Armond Goes to a Party: A book about Asperger's and Friendship

Armond Goes to a Party: A book about Asperger's and Friendship

by Nancy Carlson, Armond Isaak
     
 

Armond doesn’t want to go to Felicia’s birthday party. Parties are noisy, disorganized, and smelly—all things that are hard for a kid with Asperger’s. Worst of all is socializing with other kids. But with the support of Felicia and her mom, good friends who know how to help him, he not only gets through the party, but also has fun. When his

Overview


Armond doesn’t want to go to Felicia’s birthday party. Parties are noisy, disorganized, and smelly—all things that are hard for a kid with Asperger’s. Worst of all is socializing with other kids. But with the support of Felicia and her mom, good friends who know how to help him, he not only gets through the party, but also has fun. When his mom picks him up, Armond admits the party was not easy, but he feels good that he faced the challenge—and that he’s a good friend. A great book for anyone to learn about coping with autism or Asperger’s.

Editorial Reviews

From the Publisher

“With help from her coauthor, a middle schooler with Asperger’s syndrome, Carlson explains why a child with a spectrum disorder might be reluctant to attend a friend’s party. Yet with some peer understanding and adult assistance, the challenge can become an opportunity to have fun as well as be a friend . . . Both Armond’s distress and his relief and satisfaction are likely to move young audiences toward increased empathy for others with mental or physical differences.”—Booklist

“An accessible life-skills guide about friendship for children with autism spectrum disorders. This optimistic story is a worthwhile purchase for libraries.”—School Library Journal

School Library Journal
10/01/2014
Gr 1–3—This picture book coauthored by a middle school student with Asperger's syndrome sheds light on the disorder. Armond is anxious about Felicia's upcoming birthday party. In many ways, he is like most kids—he loves to read, is obsessed with dinosaurs, and enjoys playing basketball. However, because Armond has Asperger's, he finds social situations challenging. After receiving some motherly advice about friendship, he decides to attend the party. When the boy arrives, his senses are immediately overloaded by the sights of balloons and bubbles, the smell of dirty diapers, the sounds of crying babies and loud guests, and the general disorder of the party. With triggered nerves, Armond asks for a break, and in return, Felicia and her mom give support, providing him with a quiet room to read and play. Now calm and ready to rejoin the group, he is happy to be included in the rest of the party's activities. The author employs her traditional illustrative style, artfully reflecting the world as a child with Asperger's might see it—full of distracting colors, shapes, and patterns mixing together. The cluttered and chaotic image of the party scene with Armond at the center evokes the isolation many kids with Asperger's have in similar situations. The "Note to Grown-Ups" is particularly valuable, with directives to adults about how they can support children with Asperger's in making friends. Except for the occasional metaphor, which might prove distracting to concrete and literal readers, the simple writing style makes this an accessible life-skills guide about friendship for children with autism spectrum disorders. This optimistic story is a worthwhile purchase for libraries seeking to increase their collection of inclusive material written for and about children with special needs.—Renee Grassi, Glen Ellyn Public Library, IL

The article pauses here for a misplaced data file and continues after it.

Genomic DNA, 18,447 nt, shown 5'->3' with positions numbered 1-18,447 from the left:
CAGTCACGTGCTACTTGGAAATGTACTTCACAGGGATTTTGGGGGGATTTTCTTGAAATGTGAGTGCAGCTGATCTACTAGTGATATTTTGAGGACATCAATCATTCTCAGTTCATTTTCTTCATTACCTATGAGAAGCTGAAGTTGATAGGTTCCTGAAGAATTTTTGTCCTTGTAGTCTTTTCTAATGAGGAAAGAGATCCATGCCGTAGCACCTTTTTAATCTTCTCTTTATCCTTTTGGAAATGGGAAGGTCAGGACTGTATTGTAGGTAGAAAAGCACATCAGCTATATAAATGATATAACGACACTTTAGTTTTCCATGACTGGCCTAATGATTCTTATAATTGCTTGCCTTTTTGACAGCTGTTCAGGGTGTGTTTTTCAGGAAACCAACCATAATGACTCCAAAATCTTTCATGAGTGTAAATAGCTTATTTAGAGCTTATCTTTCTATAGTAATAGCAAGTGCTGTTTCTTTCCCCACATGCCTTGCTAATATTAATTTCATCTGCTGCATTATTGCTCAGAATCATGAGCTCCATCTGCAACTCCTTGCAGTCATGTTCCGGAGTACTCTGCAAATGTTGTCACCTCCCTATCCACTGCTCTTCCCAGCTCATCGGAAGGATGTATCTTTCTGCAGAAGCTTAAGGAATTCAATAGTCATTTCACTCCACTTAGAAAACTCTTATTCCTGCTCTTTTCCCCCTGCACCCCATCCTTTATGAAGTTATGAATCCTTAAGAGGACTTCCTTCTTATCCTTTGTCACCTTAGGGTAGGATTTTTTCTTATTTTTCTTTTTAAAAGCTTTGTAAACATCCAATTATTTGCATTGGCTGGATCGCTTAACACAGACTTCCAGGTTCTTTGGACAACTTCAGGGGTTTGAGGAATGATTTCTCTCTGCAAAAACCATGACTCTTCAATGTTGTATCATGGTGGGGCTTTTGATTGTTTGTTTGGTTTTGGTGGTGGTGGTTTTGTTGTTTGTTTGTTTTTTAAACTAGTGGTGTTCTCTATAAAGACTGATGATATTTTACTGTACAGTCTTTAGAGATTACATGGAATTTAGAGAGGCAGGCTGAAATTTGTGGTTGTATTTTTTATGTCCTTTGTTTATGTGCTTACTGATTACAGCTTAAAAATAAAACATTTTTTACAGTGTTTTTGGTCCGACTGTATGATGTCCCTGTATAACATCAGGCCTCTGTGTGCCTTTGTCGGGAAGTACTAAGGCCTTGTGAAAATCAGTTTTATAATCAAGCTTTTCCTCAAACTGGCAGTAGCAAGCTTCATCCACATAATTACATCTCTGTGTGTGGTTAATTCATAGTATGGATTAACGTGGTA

Product Details

ISBN-13:
9781575424668
Publisher:
Free Spirit Publishing, Inc.
Publication date:
04/15/2014
Pages:
32
Sales rank:
1,092,092
Product dimensions:
11.40(w) x 9.40(h) x 0.40(d)
Lexile:
AD450L (what's this?)
Age Range:
5 - 9 Years

Meet the Author

Nancy Carlson is an accomplished children’s book author and illustrator who has published more than 60 books. A lifelong Minnesotan, Nancy graduated from the Minneapolis College of Art and Design with a major in printmaking. She believes that life should be fun for everyone, but especially for children. Nancy is also a guest author and illustrator at over 150 school classrooms each year and has touched the lives of thousands of children across the country. She lives in Minneapolis, Minnesota.

Armond Isaak taught himself to read when he was three years old and hasn’t stopped since. Besides books, his loves include Legos, acting, and playing the trumpet, and he is a proud Boy Scout. Now in middle school, Armond has been learning to embrace his uniqueness instead of fight it, and he has a small circle of friends with similar interests. He reached out to Nancy to do this book because he wants to help every young boy or girl with Asperger’s realize they are not alone in a world where they often feel lonely and out of place. Armond lives with his mom, dad, sisters, cat, and dog in New Hope, Minnesota.

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